Japanese Stem-cell scientist has been the first to receive government support to create animal embryos that contain human cells and transplant them into surrogate animals. The goal is to produce animals with organs made of human cells that can eventually be transplanted into people. The ban on the practice was overturned earlier in 2019.
The leading scientist in the experiment is Hiromitsu Nakauchi. Nakauchi, leads a team at the University of Tokyo and Stanford University in California. Nakauchi plans to grow human cells in mouse and rat embryos and then transplant those embryos into surrogate animals.
In March, 2019, Japan forbade the growth of animal embryos containing human cells beyond 14 days. However, later that month new guidelines were created allowing the creation of human-animal embryos transplant by Japan’s education and science ministry.
The initial growth of animal embryos will surpass the previous 14 day guidelines. Nakauchi plans to apply government approval to grow hybrid embryos in pigs for up to 70 days. Eventually, scientists are planning to use this experiment as a means to provide to people with organ transplant needs.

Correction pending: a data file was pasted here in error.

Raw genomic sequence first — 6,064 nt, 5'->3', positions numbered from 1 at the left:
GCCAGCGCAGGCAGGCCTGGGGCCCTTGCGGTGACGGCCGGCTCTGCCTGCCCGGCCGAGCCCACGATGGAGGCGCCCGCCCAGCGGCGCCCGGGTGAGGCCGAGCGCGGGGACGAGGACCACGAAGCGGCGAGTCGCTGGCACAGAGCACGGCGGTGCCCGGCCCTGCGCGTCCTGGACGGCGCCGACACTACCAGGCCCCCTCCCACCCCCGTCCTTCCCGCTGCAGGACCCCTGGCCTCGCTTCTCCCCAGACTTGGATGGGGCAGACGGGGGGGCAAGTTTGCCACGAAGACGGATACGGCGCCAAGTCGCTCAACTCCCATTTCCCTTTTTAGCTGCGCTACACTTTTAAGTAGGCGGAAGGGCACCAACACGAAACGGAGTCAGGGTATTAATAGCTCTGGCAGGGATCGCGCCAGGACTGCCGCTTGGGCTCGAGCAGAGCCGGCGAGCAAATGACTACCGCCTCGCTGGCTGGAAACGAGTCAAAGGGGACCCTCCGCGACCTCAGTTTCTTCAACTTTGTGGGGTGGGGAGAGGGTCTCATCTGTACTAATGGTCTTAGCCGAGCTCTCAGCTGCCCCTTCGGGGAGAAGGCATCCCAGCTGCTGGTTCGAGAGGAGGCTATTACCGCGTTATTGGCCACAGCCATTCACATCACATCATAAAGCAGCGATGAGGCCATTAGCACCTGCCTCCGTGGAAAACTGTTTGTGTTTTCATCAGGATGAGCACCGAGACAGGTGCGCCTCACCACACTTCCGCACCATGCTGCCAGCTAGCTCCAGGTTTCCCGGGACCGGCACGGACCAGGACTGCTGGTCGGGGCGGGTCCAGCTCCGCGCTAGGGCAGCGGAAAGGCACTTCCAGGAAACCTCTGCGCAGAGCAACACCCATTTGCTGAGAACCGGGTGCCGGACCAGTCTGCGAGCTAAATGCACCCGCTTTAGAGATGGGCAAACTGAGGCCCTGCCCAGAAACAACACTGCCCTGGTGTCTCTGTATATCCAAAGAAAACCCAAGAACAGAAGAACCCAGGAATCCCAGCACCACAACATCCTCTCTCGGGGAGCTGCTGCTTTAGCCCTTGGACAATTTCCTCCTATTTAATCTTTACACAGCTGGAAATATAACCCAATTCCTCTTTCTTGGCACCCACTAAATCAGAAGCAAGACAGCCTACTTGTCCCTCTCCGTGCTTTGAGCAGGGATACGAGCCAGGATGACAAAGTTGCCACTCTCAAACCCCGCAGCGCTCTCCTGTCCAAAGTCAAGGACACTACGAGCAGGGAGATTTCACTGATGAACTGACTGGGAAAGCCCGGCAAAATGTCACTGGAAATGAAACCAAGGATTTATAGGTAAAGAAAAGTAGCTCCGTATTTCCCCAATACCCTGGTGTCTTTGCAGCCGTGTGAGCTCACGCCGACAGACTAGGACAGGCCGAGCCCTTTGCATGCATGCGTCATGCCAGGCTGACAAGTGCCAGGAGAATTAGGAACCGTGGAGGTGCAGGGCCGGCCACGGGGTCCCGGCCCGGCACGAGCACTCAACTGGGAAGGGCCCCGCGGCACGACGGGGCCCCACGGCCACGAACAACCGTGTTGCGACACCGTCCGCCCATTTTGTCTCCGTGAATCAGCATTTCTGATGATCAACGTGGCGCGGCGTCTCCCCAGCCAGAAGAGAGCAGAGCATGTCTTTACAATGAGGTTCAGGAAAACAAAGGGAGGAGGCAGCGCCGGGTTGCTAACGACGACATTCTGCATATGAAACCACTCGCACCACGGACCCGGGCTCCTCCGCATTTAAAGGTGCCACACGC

Bioethicists raised ethical concerns about the possibility that human cells might stray beyond development of the targeted organ, travel to the developing animal’s brain and potentially affect its cognition.
Some experiments have shown difficulties for the development of human cells in animal embryos. Nakauchi says Japan’s approval will allow him to work on this problem. He will be experimenting with iPS cells and trying some genetically modified iPS cells to determine what limits the growth of human cells in animal embryos.
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